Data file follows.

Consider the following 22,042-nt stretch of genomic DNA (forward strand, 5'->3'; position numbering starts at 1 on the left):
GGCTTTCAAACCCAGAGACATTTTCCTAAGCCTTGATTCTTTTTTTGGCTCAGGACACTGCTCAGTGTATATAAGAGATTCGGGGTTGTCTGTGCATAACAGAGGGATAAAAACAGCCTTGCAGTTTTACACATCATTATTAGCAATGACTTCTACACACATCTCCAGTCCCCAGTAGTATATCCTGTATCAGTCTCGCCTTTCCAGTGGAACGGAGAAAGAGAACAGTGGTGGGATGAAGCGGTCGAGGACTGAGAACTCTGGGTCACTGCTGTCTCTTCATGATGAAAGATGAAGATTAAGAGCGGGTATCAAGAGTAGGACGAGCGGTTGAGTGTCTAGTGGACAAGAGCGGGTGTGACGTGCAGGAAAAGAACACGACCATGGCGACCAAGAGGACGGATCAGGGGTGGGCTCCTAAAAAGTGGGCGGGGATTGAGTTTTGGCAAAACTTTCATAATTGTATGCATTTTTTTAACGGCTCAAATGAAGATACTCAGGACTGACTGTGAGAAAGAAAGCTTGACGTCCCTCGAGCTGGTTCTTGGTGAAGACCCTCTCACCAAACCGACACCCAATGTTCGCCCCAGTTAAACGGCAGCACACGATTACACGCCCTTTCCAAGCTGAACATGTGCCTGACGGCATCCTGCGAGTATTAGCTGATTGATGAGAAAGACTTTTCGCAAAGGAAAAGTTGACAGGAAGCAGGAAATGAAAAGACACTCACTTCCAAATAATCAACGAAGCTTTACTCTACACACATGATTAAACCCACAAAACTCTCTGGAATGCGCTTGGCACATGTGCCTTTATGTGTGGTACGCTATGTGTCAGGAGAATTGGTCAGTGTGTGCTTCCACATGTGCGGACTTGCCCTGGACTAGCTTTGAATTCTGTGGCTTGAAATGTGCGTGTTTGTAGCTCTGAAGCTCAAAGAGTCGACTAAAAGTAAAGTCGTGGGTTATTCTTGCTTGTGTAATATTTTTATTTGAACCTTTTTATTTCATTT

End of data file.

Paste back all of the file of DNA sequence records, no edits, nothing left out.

Consider the following 22,042-nt stretch of genomic DNA (forward strand, 5'->3'; position numbering starts at 1 on the left):
GGCTTTCAAACCCAGAGACATTTTCCTAAGCCTTGATTCTTTTTTTGGCTCAGGACACTGCTCAGTGTATATAAGAGATTCGGGGTTGTCTGTGCATAACAGAGGGATAAAAACAGCCTTGCAGTTTTACACATCATTATTAGCAATGACTTCTACACACATCTCCAGTCCCCAGTAGTATATCCTGTATCAGTCTCGCCTTTCCAGTGGAACGGAGAAAGAGAACAGTGGTGGGATGAAGCGGTCGAGGACTGAGAACTCTGGGTCACTGCTGTCTCTTCATGATGAAAGATGAAGATTAAGAGCGGGTATCAAGAGTAGGACGAGCGGTTGAGTGTCTAGTGGACAAGAGCGGGTGTGACGTGCAGGAAAAGAACACGACCATGGCGACCAAGAGGACGGATCAGGGGTGGGCTCCTAAAAAGTGGGCGGGGATTGAGTTTTGGCAAAACTTTCATAATTGTATGCATTTTTTTAACGGCTCAAATGAAGATACTCAGGACTGACTGTGAGAAAGAAAGCTTGACGTCCCTCGAGCTGGTTCTTGGTGAAGACCCTCTCACCAAACCGACACCCAATGTTCGCCCCAGTTAAACGGCAGCACACGATTACACGCCCTTTCCAAGCTGAACATGTGCCTGACGGCATCCTGCGAGTATTAGCTGATTGATGAGAAAGACTTTTCGCAAAGGAAAAGTTGACAGGAAGCAGGAAATGAAAAGACACTCACTTCCAAATAATCAACGAAGCTTTACTCTACACACATGATTAAACCCACAAAACTCTCTGGAATGCGCTTGGCACATGTGCCTTTATGTGTGGTACGCTATGTGTCAGGAGAATTGGTCAGTGTGTGCTTCCACATGTGCGGACTTGCCCTGGACTAGCTTTGAATTCTGTGGCTTGAAATGTGCGTGTTTGTAGCTCTGAAGCTCAAAGAGTCGACTAAAAGTAAAGTCGTGGGTTATTCTTGCTTGTGTAATATTTTTATTTGAACCTTTTTATTTCATTT